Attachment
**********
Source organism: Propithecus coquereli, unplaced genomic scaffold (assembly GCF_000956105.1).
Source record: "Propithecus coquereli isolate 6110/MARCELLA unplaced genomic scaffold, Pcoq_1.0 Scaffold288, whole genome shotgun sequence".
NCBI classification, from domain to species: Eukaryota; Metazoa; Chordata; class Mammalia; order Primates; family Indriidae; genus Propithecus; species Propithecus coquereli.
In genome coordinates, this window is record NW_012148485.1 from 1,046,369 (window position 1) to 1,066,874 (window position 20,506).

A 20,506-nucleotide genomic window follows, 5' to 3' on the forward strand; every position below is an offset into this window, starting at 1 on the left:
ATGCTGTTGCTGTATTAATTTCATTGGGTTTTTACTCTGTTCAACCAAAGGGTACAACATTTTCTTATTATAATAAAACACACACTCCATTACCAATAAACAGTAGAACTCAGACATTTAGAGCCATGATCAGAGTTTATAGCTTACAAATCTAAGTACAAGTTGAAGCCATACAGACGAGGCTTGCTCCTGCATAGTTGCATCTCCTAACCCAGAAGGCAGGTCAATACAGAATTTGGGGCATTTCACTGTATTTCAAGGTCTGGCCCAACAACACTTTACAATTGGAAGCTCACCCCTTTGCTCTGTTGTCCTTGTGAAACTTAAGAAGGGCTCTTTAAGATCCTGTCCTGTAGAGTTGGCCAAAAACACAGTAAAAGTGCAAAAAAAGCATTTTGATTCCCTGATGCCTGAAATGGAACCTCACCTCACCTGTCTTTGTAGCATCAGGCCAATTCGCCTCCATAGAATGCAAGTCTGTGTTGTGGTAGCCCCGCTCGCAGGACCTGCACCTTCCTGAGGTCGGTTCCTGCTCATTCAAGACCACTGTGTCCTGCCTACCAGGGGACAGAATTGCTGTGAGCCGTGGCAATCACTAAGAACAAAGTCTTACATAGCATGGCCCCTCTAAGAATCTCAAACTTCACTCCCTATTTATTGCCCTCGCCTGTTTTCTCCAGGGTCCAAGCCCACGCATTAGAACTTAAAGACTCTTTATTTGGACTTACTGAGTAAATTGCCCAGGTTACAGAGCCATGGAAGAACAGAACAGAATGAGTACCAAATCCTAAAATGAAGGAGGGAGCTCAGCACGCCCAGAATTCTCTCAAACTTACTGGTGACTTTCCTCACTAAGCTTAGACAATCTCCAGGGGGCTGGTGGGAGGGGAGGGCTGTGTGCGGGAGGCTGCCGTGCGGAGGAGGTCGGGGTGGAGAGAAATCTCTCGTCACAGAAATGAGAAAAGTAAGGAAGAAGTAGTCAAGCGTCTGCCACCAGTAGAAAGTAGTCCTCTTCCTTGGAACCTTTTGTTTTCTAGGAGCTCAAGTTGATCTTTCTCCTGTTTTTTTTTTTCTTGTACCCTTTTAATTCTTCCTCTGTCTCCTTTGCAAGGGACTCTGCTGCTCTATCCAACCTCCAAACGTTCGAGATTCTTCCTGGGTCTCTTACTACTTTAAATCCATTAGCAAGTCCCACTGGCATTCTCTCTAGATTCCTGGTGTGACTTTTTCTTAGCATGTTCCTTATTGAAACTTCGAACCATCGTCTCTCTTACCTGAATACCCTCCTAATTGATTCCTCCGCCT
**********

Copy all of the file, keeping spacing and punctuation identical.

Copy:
Source organism: Propithecus coquereli, unplaced genomic scaffold (assembly GCF_000956105.1).
Source record: "Propithecus coquereli isolate 6110/MARCELLA unplaced genomic scaffold, Pcoq_1.0 Scaffold288, whole genome shotgun sequence".
NCBI classification, from domain to species: Eukaryota; Metazoa; Chordata; class Mammalia; order Primates; family Indriidae; genus Propithecus; species Propithecus coquereli.
In genome coordinates, this window is record NW_012148485.1 from 1,046,369 (window position 1) to 1,066,874 (window position 20,506).

A 20,506-nucleotide genomic window follows, 5' to 3' on the forward strand; every position below is an offset into this window, starting at 1 on the left:
ATGCTGTTGCTGTATTAATTTCATTGGGTTTTTACTCTGTTCAACCAAAGGGTACAACATTTTCTTATTATAATAAAACACACACTCCATTACCAATAAACAGTAGAACTCAGACATTTAGAGCCATGATCAGAGTTTATAGCTTACAAATCTAAGTACAAGTTGAAGCCATACAGACGAGGCTTGCTCCTGCATAGTTGCATCTCCTAACCCAGAAGGCAGGTCAATACAGAATTTGGGGCATTTCACTGTATTTCAAGGTCTGGCCCAACAACACTTTACAATTGGAAGCTCACCCCTTTGCTCTGTTGTCCTTGTGAAACTTAAGAAGGGCTCTTTAAGATCCTGTCCTGTAGAGTTGGCCAAAAACACAGTAAAAGTGCAAAAAAAGCATTTTGATTCCCTGATGCCTGAAATGGAACCTCACCTCACCTGTCTTTGTAGCATCAGGCCAATTCGCCTCCATAGAATGCAAGTCTGTGTTGTGGTAGCCCCGCTCGCAGGACCTGCACCTTCCTGAGGTCGGTTCCTGCTCATTCAAGACCACTGTGTCCTGCCTACCAGGGGACAGAATTGCTGTGAGCCGTGGCAATCACTAAGAACAAAGTCTTACATAGCATGGCCCCTCTAAGAATCTCAAACTTCACTCCCTATTTATTGCCCTCGCCTGTTTTCTCCAGGGTCCAAGCCCACGCATTAGAACTTAAAGACTCTTTATTTGGACTTACTGAGTAAATTGCCCAGGTTACAGAGCCATGGAAGAACAGAACAGAATGAGTACCAAATCCTAAAATGAAGGAGGGAGCTCAGCACGCCCAGAATTCTCTCAAACTTACTGGTGACTTTCCTCACTAAGCTTAGACAATCTCCAGGGGGCTGGTGGGAGGGGAGGGCTGTGTGCGGGAGGCTGCCGTGCGGAGGAGGTCGGGGTGGAGAGAAATCTCTCGTCACAGAAATGAGAAAAGTAAGGAAGAAGTAGTCAAGCGTCTGCCACCAGTAGAAAGTAGTCCTCTTCCTTGGAACCTTTTGTTTTCTAGGAGCTCAAGTTGATCTTTCTCCTGTTTTTTTTTTTCTTGTACCCTTTTAATTCTTCCTCTGTCTCCTTTGCAAGGGACTCTGCTGCTCTATCCAACCTCCAAACGTTCGAGATTCTTCCTGGGTCTCTTACTACTTTAAATCCATTAGCAAGTCCCACTGGCATTCTCTCTAGATTCCTGGTGTGACTTTTTCTTAGCATGTTCCTTATTGAAACTTCGAACCATCGTCTCTCTTACCTGAATACCCTCCTAATTGATTCCTCCGCCT